Back in November 1990 I traveled from Florida to Washington D.C. to hear James Hillman deliver a daylong talk about viewing the environment through the eyes of the soul.
The attendees were an eclectic group–wild-eyed Hillman fans (like me), including a man behind me who made a joke about Pico della Mirandola that only Hillman’s readers would have understood–and others drawn by the topic who had no idea who this guy Hillman was.
While waiting for the seminar to begin, I started a conversation with the woman on my right. She was a member of the “Who’s Hillman?” group–an ardent environmentalist who, I discovered, had originally set out to be a Shaw scholar.
I gasped. I asked who her dissertation advisor had been, sure that it would be a name I recognized. We Shavians are a small community.
Norbert O’Donnell, she told me.
I gasped again. “He was my advisor’s advisor!”
“Dick Dietrich! Your advisor is Dick Dietrich!”
She was right.
Just as we were marveling over the coincidence, Hillman arrived. A hush fell over the room.
He was accompanied by a woman I’d never heard of–Suzi Gablik, author of Has Modernism Failed? Hillman, just getting over the flu, had discovered that she was a presenter at the conference and asked if they could co-present. She started her presentation by recalling what a thrill it had been to receive a fan letter from Hillman a year or so earllier.
(Sigh. A fan letter from Hillman–there could be no greater honor.)
Then Hillman began his talk, brilliantly arguing for a strong connection between soul, psychology, and the larger world.
When we took our first break that morning, I started hunting for a water fountain. Why was my mouth so dry? Suddenly I realized that I’d been sitting the whole time with my mouth open. Maybe that’s why Hillman kept looking at me.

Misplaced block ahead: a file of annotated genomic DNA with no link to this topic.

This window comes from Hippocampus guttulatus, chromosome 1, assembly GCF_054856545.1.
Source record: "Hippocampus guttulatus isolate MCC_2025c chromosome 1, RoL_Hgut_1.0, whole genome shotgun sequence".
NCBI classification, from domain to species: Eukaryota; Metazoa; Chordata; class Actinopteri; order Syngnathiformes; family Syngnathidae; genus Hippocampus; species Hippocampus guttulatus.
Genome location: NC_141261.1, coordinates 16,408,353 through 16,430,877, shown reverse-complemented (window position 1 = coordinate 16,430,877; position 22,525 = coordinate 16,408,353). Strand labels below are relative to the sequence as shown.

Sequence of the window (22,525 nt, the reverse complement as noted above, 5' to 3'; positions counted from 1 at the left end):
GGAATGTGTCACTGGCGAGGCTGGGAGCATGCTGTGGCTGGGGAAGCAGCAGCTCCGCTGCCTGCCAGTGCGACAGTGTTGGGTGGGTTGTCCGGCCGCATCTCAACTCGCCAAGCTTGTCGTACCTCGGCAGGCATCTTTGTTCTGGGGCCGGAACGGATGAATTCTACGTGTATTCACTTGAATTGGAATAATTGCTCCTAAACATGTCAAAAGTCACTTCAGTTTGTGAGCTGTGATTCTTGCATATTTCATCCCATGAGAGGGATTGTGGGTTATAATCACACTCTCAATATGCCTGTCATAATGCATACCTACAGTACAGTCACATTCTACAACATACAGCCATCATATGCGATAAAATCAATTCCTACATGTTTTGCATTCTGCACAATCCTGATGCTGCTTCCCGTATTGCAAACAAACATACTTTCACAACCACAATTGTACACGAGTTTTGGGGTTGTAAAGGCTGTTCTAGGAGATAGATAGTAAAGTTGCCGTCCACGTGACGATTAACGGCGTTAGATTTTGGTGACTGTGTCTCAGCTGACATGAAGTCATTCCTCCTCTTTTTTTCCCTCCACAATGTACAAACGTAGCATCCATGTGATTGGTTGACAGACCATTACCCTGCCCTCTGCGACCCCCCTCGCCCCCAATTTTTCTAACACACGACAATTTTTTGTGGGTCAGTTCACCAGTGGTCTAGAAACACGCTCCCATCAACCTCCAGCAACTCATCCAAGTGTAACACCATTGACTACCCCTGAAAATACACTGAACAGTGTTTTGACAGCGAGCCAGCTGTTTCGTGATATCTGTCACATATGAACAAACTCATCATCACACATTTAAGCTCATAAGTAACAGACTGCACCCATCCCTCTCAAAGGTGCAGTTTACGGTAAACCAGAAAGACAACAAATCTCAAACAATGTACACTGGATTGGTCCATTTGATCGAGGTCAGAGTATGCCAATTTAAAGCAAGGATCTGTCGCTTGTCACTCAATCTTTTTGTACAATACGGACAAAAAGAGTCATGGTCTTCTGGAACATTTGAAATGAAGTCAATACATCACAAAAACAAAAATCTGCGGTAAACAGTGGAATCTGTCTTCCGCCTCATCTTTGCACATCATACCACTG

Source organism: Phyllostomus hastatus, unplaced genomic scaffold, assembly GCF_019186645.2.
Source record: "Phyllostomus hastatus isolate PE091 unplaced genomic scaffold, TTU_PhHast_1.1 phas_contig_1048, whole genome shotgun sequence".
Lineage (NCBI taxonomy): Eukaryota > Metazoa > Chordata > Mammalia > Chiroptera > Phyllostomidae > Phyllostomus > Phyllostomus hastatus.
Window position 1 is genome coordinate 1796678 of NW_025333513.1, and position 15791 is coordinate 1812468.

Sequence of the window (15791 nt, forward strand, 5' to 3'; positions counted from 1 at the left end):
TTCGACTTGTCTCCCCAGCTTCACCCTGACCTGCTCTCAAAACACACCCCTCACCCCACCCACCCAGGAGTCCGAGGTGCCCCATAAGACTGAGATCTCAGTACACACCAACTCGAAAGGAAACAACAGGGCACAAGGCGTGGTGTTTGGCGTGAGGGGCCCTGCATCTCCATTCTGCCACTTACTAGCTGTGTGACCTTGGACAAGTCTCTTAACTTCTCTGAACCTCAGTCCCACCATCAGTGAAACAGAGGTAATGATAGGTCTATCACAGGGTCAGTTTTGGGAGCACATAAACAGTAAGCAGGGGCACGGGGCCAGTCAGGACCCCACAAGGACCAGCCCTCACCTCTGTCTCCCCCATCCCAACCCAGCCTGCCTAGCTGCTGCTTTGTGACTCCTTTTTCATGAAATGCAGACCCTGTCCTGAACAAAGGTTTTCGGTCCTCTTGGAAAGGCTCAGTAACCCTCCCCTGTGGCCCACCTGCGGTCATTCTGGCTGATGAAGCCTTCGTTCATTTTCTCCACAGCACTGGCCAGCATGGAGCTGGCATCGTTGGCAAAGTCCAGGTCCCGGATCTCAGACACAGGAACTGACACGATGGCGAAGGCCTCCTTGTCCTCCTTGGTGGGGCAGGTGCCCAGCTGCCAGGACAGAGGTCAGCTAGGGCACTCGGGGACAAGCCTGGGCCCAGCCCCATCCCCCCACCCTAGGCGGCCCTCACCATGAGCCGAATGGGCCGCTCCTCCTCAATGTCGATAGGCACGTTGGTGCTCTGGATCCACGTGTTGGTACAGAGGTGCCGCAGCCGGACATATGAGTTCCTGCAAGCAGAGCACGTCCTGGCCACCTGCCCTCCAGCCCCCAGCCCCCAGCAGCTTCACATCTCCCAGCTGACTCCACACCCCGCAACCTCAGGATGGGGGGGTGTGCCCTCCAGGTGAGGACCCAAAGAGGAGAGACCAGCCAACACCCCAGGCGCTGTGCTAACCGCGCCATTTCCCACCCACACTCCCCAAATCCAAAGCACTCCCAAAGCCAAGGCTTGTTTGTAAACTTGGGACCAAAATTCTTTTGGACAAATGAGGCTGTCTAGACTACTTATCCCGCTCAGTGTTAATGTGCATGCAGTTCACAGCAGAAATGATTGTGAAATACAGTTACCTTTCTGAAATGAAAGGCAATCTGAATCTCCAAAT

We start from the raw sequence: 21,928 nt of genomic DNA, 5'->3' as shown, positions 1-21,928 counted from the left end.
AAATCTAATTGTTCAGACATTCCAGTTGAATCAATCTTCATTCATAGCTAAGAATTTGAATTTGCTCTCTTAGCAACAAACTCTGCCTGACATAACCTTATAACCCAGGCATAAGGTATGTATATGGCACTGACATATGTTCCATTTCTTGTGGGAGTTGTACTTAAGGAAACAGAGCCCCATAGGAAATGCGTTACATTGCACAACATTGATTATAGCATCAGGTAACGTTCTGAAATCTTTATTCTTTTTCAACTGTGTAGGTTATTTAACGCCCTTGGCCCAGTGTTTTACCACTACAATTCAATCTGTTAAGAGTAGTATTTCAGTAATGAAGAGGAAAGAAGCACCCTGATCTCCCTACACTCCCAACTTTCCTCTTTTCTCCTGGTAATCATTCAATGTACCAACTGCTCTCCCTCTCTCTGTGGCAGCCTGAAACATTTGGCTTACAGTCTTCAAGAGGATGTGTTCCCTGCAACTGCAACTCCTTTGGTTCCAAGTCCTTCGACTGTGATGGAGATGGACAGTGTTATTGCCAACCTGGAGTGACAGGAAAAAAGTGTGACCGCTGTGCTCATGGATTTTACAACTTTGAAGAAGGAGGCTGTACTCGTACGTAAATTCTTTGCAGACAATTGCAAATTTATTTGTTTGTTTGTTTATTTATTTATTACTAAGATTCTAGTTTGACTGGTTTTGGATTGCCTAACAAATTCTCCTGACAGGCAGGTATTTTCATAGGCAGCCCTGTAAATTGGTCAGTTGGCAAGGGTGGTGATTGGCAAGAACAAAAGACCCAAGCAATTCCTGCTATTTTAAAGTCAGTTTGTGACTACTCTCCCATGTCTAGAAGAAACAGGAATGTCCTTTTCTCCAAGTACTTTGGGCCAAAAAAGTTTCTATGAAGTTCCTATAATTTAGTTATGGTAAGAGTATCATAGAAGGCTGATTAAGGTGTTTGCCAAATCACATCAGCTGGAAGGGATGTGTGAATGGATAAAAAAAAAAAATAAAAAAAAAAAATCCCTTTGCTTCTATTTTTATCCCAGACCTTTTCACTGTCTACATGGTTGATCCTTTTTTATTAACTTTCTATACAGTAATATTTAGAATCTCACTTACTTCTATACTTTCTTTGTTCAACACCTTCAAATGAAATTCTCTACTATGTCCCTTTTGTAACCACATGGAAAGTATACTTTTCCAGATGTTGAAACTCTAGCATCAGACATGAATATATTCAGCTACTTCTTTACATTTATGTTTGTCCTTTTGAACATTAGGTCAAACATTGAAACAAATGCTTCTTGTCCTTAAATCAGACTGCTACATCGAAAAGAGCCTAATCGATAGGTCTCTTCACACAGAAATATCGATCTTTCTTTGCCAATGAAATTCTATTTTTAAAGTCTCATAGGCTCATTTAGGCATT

Later that day I talked to him briefly and asked him to autograph my copy of Insearch, explaining that his book had been the first step back to sanity during a rough patch in my life. He was both gracious and not at all surprised by my fervent testimonial. I imagine that he’d heard similar stories many times.
It was an extraordinary day on many levels. Hillman, I discovered, was human. That should not have surprised me, of course, but it did. I had devoured so many of his books that it was astonishing to see, for example, that he had written some last-minute notes on the bedside pad from his hotel room.
Another surprise–totally unexpected–was Suzi Gablik, an artist and author who espoused a Marxist theory of art. I’d come to hear Hillman–she was there only to lighten the load for him. But as she spoke, I started to get the feeling that I’d heard it all before. Gradually the realization began to dawn that Shaw–whose youthful Marxist activities had largely been ignored by scholars–had a thoroughly Marxist brain. I went on to become the first Shavian to argue that Shaw’s postmodern thinking was strongly influenced by Marx’s writing.
It was almost as if some invisible hand had guided me to that meeting room that morning. And that idea–we are all shaped by an unfolding destiny–is hugely important to Hillman’s thought (see, for example, his bestselling book The Soul’s Code).
Hillman bantered with the seminar attendees, joked, listened, and cared. It was an extraordinary day that I have thought about over and over in the years since that November day in Washington, D.C., when I met James Hillman for the first and only time.